Location: Vegetable Crops ResearchTitle: Variation for tuber greening in the diploid wild potato Solanum microdontum Author
|Moehninsi, M - University Of Idaho|
|Navarre, Duroy - Roy|
|Suriano, J - University Of Wisconsin|
Submitted to: American Journal of Potato Research
Publication Type: Peer Reviewed Journal
Publication Acceptance Date: 3/30/2015
Publication Date: 5/1/2015
Publication URL: http://handle.nal.usda.gov/10113/61005
Citation: Bamberg, J., Moehninsi, M., Navarre, R., Suriano, J. 2015. Variation for tuber greening in the diploid wild potato Solanum microdontum. American Journal of Potato Research. 92(3):435-443.
Interpretive Summary: Potato is the most important vegetable crop in the US and world, but could be improved in many ways. Stocks in the US Potato Genebank have a great breadth of genetic diversity for traits, so provide opportunities for genetic improvement that may not exist in the potato crop breeding genepool. One such trait is the greening of potato tubers when they are exposed to light, either if they are not covered by soil in the field or when displayed by grocers. This causes a great deal of economic loss, since green tubers are not acceptable for fresh or processed eating. We found that the wild potato species S. microdontum varies greatly for greening. Tubers of some plants did not get green at all after light exposure that caused other plants' tubers to get very green. These extreme types should be very useful to studying the genetics and physiology of tuber greening, as well as for breeding the non-greening trait into new cultivars.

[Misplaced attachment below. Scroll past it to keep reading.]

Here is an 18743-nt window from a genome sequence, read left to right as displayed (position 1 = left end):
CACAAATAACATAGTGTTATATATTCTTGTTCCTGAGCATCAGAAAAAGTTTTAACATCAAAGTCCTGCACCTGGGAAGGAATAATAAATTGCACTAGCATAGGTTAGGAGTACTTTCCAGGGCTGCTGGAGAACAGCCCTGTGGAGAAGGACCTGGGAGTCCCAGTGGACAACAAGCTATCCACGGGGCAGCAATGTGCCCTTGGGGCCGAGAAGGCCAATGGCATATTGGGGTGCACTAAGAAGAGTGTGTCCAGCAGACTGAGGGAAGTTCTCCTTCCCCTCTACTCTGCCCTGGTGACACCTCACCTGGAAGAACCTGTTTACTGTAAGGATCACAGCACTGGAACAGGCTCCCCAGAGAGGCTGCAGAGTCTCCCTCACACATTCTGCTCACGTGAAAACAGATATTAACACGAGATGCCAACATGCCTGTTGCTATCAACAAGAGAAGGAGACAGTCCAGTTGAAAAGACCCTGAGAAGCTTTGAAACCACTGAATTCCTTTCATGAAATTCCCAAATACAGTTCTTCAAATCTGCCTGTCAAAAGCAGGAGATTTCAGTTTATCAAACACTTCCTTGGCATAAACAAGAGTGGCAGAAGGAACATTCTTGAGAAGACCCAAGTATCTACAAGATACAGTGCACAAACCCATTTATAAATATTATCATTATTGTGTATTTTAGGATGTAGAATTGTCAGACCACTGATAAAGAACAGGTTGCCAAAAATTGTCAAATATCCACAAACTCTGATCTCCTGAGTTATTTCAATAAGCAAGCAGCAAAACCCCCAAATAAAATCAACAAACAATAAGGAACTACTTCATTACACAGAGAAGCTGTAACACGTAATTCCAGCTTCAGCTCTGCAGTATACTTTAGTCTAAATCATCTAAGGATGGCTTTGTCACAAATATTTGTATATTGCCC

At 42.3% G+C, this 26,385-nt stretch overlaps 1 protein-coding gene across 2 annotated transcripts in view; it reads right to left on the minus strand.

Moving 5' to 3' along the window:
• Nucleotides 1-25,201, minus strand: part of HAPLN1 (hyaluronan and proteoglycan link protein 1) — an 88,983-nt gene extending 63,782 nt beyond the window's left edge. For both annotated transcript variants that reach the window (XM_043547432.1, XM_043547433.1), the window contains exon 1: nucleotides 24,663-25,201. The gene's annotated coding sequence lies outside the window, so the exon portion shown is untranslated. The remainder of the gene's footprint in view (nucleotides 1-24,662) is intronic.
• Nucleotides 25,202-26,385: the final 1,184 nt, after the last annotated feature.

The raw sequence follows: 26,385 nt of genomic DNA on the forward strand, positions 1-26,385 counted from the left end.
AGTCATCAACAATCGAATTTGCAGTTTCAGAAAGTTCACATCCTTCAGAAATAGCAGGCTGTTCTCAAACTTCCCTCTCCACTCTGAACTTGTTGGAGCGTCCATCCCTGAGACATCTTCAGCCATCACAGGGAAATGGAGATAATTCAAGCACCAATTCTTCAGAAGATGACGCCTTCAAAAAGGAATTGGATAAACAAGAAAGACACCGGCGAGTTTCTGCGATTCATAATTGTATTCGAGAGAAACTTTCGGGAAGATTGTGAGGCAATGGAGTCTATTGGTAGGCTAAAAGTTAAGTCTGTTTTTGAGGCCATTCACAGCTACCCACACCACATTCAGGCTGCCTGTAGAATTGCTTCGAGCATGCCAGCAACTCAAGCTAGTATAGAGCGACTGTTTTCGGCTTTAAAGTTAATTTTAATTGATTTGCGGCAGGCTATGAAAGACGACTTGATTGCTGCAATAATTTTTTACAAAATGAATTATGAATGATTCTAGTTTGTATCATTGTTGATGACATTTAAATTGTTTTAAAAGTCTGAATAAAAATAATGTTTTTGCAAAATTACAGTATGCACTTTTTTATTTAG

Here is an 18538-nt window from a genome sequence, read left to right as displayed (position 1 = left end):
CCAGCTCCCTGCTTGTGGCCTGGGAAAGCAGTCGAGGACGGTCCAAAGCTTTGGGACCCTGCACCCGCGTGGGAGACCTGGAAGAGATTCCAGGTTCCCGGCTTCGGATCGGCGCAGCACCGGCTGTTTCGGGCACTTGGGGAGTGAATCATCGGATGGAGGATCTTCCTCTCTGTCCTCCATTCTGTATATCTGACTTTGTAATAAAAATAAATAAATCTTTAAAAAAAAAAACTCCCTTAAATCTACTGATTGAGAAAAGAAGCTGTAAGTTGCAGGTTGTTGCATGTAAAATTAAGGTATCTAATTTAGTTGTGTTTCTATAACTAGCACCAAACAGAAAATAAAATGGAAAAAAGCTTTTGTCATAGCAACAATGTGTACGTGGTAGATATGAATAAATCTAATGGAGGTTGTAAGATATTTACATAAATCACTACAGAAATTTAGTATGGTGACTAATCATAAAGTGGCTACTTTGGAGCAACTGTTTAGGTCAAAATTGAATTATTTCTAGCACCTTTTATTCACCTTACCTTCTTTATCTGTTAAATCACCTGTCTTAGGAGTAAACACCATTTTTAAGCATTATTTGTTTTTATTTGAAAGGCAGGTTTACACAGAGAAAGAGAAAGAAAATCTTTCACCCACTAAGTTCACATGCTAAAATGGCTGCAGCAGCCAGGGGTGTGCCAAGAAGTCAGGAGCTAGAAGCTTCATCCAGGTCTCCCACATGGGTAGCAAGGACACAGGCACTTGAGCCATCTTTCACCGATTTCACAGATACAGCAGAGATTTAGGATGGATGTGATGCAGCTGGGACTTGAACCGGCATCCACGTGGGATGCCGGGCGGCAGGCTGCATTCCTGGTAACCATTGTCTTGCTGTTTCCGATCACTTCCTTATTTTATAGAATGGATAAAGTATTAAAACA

Technical Abstract: Greening of the tuber skin is an undesirable defect in fresh and processed potato. Tubers of 92 Solanum microdontum families represented by 12 individuals each were generated in the winter greenhouse in 2009-2010. These were evaluated in two trials of family bulks after four days of exposure to 200 ft candles of fluorescent white light at room temperature, similar to that observed in local grocery stores, and according to preliminary tests, able to turn some microdontum tubers very green. A qualitative score of green (G) or white (W) was assigned to each tuber. Tubers of about 10 % of families were scored as mostly W. In comparison, when 185 named Solanum tuberosum cultivars were illuminated in the same way, none from Europe or North America scored W. Two replicates of G and W individual tubers were selected from a variety of microdontum families and planted to create a new clonal generation of tubers. Those second generation daughter tubers showed a response to illumination which was consistent with that of the previous clonal generation. Finally, W and G clones were selected and mated to test heredity. All GxG hybrids were uniformly G, but only three WxW crosses produced families that were nearly uniformly W, suggesting W is recessive. Thus some selections were shown to have consistent non-greening over trials spaced in time, over a clonal generation, and, when crossed together produced pure non-greening progeny. On the other hand, several very green selections similarly were consistently very green over time, clonal regeneration, and intermating. Tests of tuber tissue for glycoalkaloids showed that some illuminated clones neither green nor accumulate glycoalkaloids. These materials would make good models for further study of genetics and physiology of the greening trait, and for breeding.